New Maker Show Coming to Netflix
Gareth's Tips, Tools, and Shop Tales - Issue #110
Got a tip to share? A tool to recommend? A tall tale to tell? Please share with the class.
Got a tip to bust (or confirm)? I’m still looking for readers to pick a tip they see in the wild and put it through its paces to see if it works as advertised. Let me know if you’re interested in testing a tip. I have one volunteer so far.
New Maker Show Coming to Netflix
I’m excited to finally get to share news of a new Netflix show from my friends Jimmy DiResta and John Graziano (along with Pat Lap, Derek Forestier, and Paul Jackman). Called Making Fun, each week, these five master makers are challenged by children to bring crazy kid ideas to life. Apparently (and maybe not surprisingly, given their half-pint taskmasters), lots of farts, dinosaurs, and unicorns seem to be involved. Making Fun will premier on Netflix on March 4th.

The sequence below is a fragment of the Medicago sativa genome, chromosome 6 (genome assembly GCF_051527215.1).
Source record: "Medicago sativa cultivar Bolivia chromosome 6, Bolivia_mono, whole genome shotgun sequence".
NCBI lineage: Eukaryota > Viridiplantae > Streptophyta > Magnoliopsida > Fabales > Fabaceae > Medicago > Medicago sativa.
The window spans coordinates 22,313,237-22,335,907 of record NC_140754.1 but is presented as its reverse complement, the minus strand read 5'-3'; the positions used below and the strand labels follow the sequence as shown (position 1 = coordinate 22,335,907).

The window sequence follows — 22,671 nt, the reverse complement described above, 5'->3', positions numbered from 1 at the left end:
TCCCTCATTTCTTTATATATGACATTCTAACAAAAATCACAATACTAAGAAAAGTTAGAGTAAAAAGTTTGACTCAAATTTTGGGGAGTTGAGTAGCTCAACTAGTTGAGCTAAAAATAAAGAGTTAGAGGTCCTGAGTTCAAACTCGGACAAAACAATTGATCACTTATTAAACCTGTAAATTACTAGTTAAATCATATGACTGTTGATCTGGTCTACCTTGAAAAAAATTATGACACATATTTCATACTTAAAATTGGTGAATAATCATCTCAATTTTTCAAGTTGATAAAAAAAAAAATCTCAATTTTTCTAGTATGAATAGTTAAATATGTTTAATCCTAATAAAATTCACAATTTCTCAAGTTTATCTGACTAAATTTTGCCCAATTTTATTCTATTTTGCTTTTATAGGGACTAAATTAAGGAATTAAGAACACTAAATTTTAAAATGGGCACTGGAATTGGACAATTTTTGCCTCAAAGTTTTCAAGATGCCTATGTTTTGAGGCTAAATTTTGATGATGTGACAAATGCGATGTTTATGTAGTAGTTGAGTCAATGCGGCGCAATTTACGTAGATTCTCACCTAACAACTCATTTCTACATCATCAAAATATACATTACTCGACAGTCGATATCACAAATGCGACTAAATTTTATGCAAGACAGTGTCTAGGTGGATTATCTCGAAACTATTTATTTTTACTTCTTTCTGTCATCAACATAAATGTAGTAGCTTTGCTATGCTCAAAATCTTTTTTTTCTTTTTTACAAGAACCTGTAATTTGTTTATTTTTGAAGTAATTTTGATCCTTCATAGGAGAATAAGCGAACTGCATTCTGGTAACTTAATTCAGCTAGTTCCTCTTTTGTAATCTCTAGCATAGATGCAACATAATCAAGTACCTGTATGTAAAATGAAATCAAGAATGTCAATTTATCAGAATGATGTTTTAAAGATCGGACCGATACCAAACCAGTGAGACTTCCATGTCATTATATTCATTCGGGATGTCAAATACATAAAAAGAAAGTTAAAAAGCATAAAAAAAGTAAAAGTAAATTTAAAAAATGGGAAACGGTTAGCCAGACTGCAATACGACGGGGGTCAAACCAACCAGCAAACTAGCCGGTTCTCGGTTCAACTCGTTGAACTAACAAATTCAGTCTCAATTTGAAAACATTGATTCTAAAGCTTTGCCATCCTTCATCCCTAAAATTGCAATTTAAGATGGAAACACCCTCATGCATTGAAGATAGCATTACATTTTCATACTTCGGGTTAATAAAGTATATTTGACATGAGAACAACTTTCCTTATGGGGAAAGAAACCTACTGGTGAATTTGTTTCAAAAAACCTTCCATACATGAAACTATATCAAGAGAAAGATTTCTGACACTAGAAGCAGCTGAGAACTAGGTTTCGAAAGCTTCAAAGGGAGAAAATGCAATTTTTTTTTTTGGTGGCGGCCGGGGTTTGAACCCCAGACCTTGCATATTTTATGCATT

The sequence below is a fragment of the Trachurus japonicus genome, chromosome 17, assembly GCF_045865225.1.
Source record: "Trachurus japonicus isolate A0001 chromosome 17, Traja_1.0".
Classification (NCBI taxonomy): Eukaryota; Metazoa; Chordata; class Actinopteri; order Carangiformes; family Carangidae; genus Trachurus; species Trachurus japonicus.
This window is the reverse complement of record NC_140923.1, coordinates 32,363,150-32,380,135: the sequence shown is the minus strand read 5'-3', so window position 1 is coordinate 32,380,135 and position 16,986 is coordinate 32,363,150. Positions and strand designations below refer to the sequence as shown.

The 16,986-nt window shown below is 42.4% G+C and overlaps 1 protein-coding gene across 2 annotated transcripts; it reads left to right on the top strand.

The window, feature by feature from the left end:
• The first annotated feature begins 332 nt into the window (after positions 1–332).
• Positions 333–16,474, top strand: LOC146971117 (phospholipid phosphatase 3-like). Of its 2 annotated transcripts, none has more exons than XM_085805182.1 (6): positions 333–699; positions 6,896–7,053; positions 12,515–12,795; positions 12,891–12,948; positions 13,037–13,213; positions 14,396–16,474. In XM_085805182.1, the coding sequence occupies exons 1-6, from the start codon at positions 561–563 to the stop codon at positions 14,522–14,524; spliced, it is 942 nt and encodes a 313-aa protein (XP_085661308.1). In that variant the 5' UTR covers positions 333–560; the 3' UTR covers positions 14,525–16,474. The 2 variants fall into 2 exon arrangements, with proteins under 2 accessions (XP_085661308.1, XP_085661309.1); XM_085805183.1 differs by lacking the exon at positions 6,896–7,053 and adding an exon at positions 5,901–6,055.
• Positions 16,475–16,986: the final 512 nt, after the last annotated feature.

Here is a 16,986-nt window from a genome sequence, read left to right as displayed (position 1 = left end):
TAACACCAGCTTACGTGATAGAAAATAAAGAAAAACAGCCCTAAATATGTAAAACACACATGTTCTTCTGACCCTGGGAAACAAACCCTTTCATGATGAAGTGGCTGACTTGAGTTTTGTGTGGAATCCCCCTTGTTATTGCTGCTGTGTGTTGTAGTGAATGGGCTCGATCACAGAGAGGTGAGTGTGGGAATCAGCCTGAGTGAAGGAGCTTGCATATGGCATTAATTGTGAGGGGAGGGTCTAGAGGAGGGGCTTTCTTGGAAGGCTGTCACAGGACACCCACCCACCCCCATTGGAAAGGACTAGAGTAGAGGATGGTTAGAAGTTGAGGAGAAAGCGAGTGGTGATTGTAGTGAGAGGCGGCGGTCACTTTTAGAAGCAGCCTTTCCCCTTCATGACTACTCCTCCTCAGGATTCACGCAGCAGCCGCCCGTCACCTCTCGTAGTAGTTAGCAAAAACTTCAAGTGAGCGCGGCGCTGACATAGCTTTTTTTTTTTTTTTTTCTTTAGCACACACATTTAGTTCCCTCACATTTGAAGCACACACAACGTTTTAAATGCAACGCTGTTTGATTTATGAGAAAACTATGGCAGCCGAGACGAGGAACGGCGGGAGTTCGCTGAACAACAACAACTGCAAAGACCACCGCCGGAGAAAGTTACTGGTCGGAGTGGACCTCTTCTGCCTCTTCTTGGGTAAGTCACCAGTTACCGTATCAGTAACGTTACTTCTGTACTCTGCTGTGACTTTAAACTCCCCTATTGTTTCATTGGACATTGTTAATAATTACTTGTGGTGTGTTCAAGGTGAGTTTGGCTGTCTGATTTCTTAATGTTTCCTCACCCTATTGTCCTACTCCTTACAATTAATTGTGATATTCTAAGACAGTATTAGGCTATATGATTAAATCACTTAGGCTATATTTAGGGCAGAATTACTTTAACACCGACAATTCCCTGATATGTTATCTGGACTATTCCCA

Folks on social media were quick to point out that this show concept is alarmingly similar to a YouTube channel called Kids Inventing Stuff. It is indeed, although the Making Fun folks say it’s simply a case of parallel thinking. They say they didn’t know about this channel until after they’d wrapped production. Give Kids Inventing Stuff some love, too. It’s great!
Losing Faith in the Godhand